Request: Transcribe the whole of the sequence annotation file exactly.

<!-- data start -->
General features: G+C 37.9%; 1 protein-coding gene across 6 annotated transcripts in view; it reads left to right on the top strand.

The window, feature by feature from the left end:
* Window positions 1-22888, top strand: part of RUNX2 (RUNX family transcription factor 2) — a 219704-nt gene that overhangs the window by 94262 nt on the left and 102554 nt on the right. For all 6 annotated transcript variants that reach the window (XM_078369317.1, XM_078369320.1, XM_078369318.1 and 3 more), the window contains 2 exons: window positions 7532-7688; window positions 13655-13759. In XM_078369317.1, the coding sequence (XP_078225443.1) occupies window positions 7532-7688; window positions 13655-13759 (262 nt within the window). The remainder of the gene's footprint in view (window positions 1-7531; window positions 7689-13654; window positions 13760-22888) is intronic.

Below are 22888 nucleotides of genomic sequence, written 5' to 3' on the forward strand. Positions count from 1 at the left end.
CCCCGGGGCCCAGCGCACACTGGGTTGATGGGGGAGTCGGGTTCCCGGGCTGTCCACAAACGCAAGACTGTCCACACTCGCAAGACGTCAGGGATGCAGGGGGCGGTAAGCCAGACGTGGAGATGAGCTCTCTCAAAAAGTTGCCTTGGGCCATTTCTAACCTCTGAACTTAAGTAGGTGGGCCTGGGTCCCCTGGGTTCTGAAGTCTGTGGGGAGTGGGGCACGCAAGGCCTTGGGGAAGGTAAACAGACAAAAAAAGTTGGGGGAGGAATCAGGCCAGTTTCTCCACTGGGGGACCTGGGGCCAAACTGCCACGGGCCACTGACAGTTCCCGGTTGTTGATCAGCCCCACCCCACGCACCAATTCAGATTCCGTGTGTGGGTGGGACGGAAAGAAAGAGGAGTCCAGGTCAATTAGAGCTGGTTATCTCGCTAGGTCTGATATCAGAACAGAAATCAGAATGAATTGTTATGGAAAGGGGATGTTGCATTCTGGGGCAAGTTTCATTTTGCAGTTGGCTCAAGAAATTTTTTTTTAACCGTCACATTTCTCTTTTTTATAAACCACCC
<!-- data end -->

General features: G+C 37.9%; 1 protein-coding gene across 6 annotated transcripts in view; it reads left to right on the top strand.

The window, feature by feature from the left end:
* Window positions 1-22888, top strand: part of RUNX2 (RUNX family transcription factor 2) — a 219704-nt gene that overhangs the window by 94262 nt on the left and 102554 nt on the right. For all 6 annotated transcript variants that reach the window (XM_078369317.1, XM_078369320.1, XM_078369318.1 and 3 more), the window contains 2 exons: window positions 7532-7688; window positions 13655-13759. In XM_078369317.1, the coding sequence (XP_078225443.1) occupies window positions 7532-7688; window positions 13655-13759 (262 nt within the window). The remainder of the gene's footprint in view (window positions 1-7531; window positions 7689-13654; window positions 13760-22888) is intronic.

Below are 22888 nucleotides of genomic sequence, written 5' to 3' on the forward strand. Positions count from 1 at the left end.
CCCCGGGGCCCAGCGCACACTGGGTTGATGGGGGAGTCGGGTTCCCGGGCTGTCCACAAACGCAAGACTGTCCACACTCGCAAGACGTCAGGGATGCAGGGGGCGGTAAGCCAGACGTGGAGATGAGCTCTCTCAAAAAGTTGCCTTGGGCCATTTCTAACCTCTGAACTTAAGTAGGTGGGCCTGGGTCCCCTGGGTTCTGAAGTCTGTGGGGAGTGGGGCACGCAAGGCCTTGGGGAAGGTAAACAGACAAAAAAAGTTGGGGGAGGAATCAGGCCAGTTTCTCCACTGGGGGACCTGGGGCCAAACTGCCACGGGCCACTGACAGTTCCCGGTTGTTGATCAGCCCCACCCCACGCACCAATTCAGATTCCGTGTGTGGGTGGGACGGAAAGAAAGAGGAGTCCAGGTCAATTAGAGCTGGTTATCTCGCTAGGTCTGATATCAGAACAGAAATCAGAATGAATTGTTATGGAAAGGGGATGTTGCATTCTGGGGCAAGTTTCATTTTGCAGTTGGCTCAAGAAATTTTTTTTTAACCGTCACATTTCTCTTTTTTATAAACCACCC